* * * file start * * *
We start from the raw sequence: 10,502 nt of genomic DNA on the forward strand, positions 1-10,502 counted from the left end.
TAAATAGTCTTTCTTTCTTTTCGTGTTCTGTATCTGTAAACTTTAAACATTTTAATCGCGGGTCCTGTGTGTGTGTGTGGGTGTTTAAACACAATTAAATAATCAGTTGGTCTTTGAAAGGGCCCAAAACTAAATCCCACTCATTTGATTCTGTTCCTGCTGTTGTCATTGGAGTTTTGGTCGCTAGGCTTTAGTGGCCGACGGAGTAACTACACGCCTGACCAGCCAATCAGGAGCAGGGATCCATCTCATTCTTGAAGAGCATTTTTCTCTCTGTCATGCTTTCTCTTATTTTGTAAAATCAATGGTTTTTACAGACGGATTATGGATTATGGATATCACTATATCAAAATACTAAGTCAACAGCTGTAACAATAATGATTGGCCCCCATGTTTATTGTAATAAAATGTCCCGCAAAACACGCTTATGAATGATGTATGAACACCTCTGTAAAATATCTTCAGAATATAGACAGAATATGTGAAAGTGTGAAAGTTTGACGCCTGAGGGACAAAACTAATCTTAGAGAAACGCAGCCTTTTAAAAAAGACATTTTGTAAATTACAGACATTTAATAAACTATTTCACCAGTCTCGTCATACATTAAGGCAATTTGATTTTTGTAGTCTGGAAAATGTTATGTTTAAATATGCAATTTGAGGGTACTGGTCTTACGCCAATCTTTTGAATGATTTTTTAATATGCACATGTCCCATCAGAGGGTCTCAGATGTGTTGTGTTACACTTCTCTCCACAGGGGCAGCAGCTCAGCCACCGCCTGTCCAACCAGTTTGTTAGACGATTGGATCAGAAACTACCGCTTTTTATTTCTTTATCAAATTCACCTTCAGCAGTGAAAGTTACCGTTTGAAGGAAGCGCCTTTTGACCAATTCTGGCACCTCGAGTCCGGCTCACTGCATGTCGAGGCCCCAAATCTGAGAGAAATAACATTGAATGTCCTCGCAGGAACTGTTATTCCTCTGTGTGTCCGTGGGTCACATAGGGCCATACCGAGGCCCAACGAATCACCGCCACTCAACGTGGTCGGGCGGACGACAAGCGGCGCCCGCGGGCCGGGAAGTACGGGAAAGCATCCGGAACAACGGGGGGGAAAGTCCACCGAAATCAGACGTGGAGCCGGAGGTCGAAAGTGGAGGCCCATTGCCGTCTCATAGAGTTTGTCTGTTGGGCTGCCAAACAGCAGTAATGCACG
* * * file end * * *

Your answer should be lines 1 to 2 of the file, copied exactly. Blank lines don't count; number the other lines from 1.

We start from the raw sequence: 10,502 nt of genomic DNA on the forward strand, positions 1-10,502 counted from the left end.
TAAATAGTCTTTCTTTCTTTTCGTGTTCTGTATCTGTAAACTTTAAACATTTTAATCGCGGGTCCTGTGTGTGTGTGTGGGTGTTTAAACACAATTAAATAATCAGTTGGTCTTTGAAAGGGCCCAAAACTAAATCCCACTCATTTGATTCTGTTCCTGCTGTTGTCATTGGAGTTTTGGTCGCTAGGCTTTAGTGGCCGACGGAGTAACTACACGCCTGACCAGCCAATCAGGAGCAGGGATCCATCTCATTCTTGAAGAGCATTTTTCTCTCTGTCATGCTTTCTCTTATTTTGTAAAATCAATGGTTTTTACAGACGGATTATGGATTATGGATATCACTATATCAAAATACTAAGTCAACAGCTGTAACAATAATGATTGGCCCCCATGTTTATTGTAATAAAATGTCCCGCAAAACACGCTTATGAATGATGTATGAACACCTCTGTAAAATATCTTCAGAATATAGACAGAATATGTGAAAGTGTGAAAGTTTGACGCCTGAGGGACAAAACTAATCTTAGAGAAACGCAGCCTTTTAAAAAAGACATTTTGTAAATTACAGACATTTAATAAACTATTTCACCAGTCTCGTCATACATTAAGGCAATTTGATTTTTGTAGTCTGGAAAATGTTATGTTTAAATATGCAATTTGAGGGTACTGGTCTTACGCCAATCTTTTGAATGATTTTTTAATATGCACATGTCCCATCAGAGGGTCTCAGATGTGTTGTGTTACACTTCTCTCCACAGGGGCAGCAGCTCAGCCACCGCCTGTCCAACCAGTTTGTTAGACGATTGGATCAGAAACTACCGCTTTTTATTTCTTTATCAAATTCACCTTCAGCAGTGAAAGTTACCGTTTGAAGGAAGCGCCTTTTGACCAATTCTGGCACCTCGAGTCCGGCTCACTGCATGTCGAGGCCCCAAATCTGAGAGAAATAACATTGAATGTCCTCGCAGGAACTGTTATTCCTCTGTGTGTCCGTGGGTCACATAGGGCCATACCGAGGCCCAACGAATCACCGCCACTCAACGTGGTCGGGCGGACGACAAGCGGCGCCCGCGGGCCGGGAAGTACGGGAAAGCATCCGGAACAACGGGGGGGAAAGTCCACCGAAATCAGACGTGGAGCCGGAGGTCGAAAGTGGAGGCCCATTGCCGTCTCATAGAGTTTGTCTGTTGGGCTGCCAAACAGCAGTAATGCACG